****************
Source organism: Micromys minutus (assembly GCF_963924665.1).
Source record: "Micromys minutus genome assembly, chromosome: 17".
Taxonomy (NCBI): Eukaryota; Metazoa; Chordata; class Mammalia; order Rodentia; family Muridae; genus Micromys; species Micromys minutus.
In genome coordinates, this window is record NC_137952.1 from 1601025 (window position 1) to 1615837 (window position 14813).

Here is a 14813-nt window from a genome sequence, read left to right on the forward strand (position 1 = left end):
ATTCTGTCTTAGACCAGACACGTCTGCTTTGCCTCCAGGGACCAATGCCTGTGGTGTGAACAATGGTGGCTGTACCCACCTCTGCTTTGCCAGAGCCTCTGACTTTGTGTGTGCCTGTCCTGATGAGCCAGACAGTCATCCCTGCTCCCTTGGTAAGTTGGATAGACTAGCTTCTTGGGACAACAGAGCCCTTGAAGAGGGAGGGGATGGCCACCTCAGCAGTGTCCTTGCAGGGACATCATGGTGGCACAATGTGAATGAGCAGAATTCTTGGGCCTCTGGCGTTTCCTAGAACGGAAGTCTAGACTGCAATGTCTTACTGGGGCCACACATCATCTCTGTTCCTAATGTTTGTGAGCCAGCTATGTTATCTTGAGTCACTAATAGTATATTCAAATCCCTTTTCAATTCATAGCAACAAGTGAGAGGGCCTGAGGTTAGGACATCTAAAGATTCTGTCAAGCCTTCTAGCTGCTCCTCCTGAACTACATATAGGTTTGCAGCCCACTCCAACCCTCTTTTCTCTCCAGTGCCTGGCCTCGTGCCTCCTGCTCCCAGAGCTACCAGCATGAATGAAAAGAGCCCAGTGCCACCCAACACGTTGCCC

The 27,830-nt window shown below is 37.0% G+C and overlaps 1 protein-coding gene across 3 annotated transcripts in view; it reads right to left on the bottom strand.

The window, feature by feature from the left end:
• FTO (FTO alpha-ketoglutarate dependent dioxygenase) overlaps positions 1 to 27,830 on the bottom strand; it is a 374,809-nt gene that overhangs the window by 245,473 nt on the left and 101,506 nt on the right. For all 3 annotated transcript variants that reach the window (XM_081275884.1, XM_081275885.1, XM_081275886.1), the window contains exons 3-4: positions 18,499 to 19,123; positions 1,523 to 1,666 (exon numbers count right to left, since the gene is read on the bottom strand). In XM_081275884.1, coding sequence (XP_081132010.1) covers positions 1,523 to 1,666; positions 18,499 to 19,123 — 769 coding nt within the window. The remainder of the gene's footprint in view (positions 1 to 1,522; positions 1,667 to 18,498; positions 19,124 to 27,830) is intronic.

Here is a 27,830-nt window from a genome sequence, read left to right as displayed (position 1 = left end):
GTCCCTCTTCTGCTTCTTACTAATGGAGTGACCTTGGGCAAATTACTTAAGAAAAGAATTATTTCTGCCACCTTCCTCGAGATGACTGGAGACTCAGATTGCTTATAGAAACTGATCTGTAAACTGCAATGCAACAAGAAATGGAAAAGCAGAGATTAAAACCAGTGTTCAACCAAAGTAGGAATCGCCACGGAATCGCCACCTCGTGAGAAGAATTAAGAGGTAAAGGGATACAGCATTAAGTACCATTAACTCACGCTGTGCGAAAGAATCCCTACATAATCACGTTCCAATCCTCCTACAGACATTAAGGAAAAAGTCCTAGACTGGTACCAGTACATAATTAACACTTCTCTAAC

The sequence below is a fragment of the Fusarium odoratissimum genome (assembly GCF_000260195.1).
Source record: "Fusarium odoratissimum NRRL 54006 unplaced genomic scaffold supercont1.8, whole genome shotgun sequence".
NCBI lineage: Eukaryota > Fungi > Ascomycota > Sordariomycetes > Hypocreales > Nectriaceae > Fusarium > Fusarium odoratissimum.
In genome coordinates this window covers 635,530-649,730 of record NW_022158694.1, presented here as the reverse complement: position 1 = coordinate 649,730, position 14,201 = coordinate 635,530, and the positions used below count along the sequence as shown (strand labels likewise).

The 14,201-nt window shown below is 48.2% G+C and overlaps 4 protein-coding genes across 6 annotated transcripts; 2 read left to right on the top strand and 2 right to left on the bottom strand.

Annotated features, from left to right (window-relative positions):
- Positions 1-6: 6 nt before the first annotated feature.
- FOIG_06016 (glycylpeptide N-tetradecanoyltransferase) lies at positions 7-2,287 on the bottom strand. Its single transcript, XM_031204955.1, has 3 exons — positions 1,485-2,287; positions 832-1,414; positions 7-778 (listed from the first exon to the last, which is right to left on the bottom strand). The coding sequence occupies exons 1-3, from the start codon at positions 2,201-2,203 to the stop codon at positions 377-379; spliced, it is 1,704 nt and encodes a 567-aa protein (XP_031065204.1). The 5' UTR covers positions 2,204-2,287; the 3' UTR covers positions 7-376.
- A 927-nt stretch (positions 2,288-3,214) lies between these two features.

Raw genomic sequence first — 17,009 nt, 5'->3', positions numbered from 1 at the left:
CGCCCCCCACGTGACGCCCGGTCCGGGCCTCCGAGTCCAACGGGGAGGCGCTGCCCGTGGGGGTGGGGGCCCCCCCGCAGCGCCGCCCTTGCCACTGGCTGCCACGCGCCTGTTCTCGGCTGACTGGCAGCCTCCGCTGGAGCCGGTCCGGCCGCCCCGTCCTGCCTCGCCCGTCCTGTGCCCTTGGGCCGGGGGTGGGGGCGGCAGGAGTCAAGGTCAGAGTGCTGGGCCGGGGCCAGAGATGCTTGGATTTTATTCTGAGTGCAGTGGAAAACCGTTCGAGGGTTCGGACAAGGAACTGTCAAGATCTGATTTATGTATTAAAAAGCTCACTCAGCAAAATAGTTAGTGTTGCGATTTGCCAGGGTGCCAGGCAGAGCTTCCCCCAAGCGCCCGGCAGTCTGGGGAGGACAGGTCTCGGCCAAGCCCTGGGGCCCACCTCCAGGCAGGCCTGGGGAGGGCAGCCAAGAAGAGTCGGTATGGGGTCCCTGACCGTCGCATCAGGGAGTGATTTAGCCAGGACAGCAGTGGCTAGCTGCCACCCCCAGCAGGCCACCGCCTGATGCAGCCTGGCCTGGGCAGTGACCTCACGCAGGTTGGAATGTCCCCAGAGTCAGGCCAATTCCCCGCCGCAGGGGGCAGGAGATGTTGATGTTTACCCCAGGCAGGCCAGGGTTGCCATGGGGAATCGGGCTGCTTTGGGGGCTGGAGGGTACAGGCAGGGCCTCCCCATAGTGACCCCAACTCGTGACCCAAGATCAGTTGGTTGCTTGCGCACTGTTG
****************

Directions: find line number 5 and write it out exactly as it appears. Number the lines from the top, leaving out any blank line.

Here is a 14813-nt window from a genome sequence, read left to right on the forward strand (position 1 = left end):